the characteristics of the recent feminist utopias. "Some of the above," she
says, "is common to thoughtful people of both sexes, like the dislike of war and the
insistence that violence has consequences, but most are specific to women's concerns"
(p. 82). I find it remarkable that no larger claim is made at this point. It is not
only violence that is a concern "common to thoughtful people of both sexes."
Harmony with the natural world, a dislike of urban environments, classlessness, sexual
permissiveness, and joy--these are surely issues of interest to thoughtful men too. And if
white middle and upper class men in industrially advanced societies, say, are less likely
to be worried about freedom in work, for example, and in the public world (since indeed
they are privileged), it would be wise of us to remember not only that not all men are so
privileged but indeed that only a minority is. When, as is often the case, the evidence of
the feminist utopias allows for a common purpose for men and women, let us not be too
quick to rule it out.
The implications of the feminist utopian works are touched on by several of the writers
in Future Females, whether or not they deal directly with such works. Scott
Sanders' essay on "Woman as Nature in Science Fiction" argues that in much SF,
"women and nature bear the same features: both are mysterious, irrational,
instinctive; both are fertile and mindless; both inspire wonder and dread in the hero;
both are objects of male conquest" (p. 42). What begins by seeming like yet another
convincing argument that SF has indeed been sexist in the past, has in fact a
revolutionary corollary connecting it with the feminist utopias Sanders never directly
mentions. Since the "feminine" (like the "natural") is actively
repressed in so much SF, when it does appear it unsettles the masculine order. What we
need, Sanders concludes, "in SF as in society at large, is an end to this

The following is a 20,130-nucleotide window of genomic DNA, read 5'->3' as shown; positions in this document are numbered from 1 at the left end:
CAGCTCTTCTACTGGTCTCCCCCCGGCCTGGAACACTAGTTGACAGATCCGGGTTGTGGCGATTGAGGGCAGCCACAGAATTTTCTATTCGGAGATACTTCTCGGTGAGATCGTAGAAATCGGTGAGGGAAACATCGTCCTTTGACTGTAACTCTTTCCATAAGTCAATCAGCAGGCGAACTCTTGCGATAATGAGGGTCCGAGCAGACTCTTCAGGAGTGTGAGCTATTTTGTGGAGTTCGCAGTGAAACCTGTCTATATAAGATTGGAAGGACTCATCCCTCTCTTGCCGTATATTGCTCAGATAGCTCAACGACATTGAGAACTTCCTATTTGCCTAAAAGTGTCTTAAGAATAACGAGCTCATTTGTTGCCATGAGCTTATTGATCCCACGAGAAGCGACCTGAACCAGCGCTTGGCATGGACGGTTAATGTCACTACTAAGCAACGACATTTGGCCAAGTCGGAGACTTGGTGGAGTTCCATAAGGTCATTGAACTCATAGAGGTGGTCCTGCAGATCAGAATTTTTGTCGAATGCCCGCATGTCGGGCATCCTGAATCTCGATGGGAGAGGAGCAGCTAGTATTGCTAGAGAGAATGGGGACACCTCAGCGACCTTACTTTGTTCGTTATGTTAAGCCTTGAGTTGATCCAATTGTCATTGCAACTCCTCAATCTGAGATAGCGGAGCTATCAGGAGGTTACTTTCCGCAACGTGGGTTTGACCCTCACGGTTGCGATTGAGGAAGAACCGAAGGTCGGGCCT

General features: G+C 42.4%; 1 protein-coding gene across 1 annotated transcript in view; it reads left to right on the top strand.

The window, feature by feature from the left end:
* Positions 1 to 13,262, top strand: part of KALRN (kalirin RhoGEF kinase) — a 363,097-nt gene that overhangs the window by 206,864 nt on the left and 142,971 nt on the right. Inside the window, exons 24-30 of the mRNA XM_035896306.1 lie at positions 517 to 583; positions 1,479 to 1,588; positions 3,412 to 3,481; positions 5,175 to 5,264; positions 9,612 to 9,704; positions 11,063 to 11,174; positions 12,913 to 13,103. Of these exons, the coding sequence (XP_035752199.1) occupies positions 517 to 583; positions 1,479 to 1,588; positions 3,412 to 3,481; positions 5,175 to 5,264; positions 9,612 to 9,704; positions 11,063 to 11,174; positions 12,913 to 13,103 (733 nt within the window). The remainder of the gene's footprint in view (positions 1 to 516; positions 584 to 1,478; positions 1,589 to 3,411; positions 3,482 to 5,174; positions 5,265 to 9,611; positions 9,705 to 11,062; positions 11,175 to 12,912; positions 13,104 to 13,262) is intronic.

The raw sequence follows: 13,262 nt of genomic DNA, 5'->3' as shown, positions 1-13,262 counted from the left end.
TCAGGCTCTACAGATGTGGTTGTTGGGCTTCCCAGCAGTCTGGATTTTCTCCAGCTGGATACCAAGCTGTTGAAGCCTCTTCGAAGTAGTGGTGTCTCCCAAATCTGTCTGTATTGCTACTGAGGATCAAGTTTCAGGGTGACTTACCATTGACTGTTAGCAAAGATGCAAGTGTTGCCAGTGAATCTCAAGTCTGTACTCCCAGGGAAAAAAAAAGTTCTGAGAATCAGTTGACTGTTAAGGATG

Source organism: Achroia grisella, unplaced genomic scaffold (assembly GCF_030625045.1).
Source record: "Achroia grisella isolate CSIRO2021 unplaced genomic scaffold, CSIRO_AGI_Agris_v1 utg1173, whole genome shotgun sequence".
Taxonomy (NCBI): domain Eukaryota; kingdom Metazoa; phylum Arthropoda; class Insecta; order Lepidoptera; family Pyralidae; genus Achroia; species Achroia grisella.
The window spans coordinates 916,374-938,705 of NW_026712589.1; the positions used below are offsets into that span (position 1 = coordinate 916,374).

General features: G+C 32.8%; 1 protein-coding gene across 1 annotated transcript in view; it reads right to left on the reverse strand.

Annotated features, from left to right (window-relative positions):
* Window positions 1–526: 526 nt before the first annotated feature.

polarization, a reunion of those qualities falsely sundered under the labels of
'masculine' and 'feminine'" (p. 58).
Future Females provides various answers to various phrasings of the question
"How sexist has SF been?" Eric S. Rabkin argues that SF has not really been as
bad as it's been painted ("Science Fiction Women Before Liberation"); Anne
Hudson Jones that
Rite of Passage has sexist limitations ("Alexei Panshin's
Almost Non-Sexist Rite of Passage"); James D. Merritt ("She Pluck'd,
She Eat") that SF women, when they are not just Las Vegas showgirls, are too often
Eves upon whom we can place all the blame--"mothers of us all who will make us suffer
for the rest of our days" (p. 41). In "An Ambiguous Legacy: The Role and
Position of Women in the English Eutopia," Lyman Tower Sargent concludes that
"the eutopia has been generally unimaginative regarding women's position in
society" (p. 97) and comments on the lack of an English movement similar to that
which has produced the recent feminist utopias in the US (his article, which appeared in
the May 1975 Extrapolation, should have been updated). Other discussions of
sexism in SF are found in a couple of very slim pieces (a short article by Edward Whetmore
and a shorter response by Arthur Asa Berger) about Dr. Janet Lester of Star Trek's "Turnabout
While it may well be my well developed "professional avoidance techniques"
that are to blame for my criticism of the personal "transactive" contributions
of Norman N. Holland ("You, U.K. Le Guin") and Marleen Barr ("Charles
Bronson, Samurai, and Other Feminine Images: A Transactive Response to The Left Hand
of Darkness"), I would argue for the exclusion from the volume of what seem to
me unilluminating, unfocussed, and self-indulgent responses to Le Guin's work. It is, I
presume, these two articles that Barr's preface refers to vaguely as having to do with
"expectations of critical essays about women in the genre"; one would hope to
see feminist criticism better served than with Holland's "I reach out to you, U.K. Le
Guin, to join my hand to yours to re-create The Left Hand of Darkness" (p.
137) or Barr's "I have had my low points too" (p. 146).
As editor, Barr has chosen to include written comments about two of the articles. While
Berger's adds hardly at all to the collection (his quarrel with Whetmore is over
analytical techniques in communications theory rather than over either women or SF),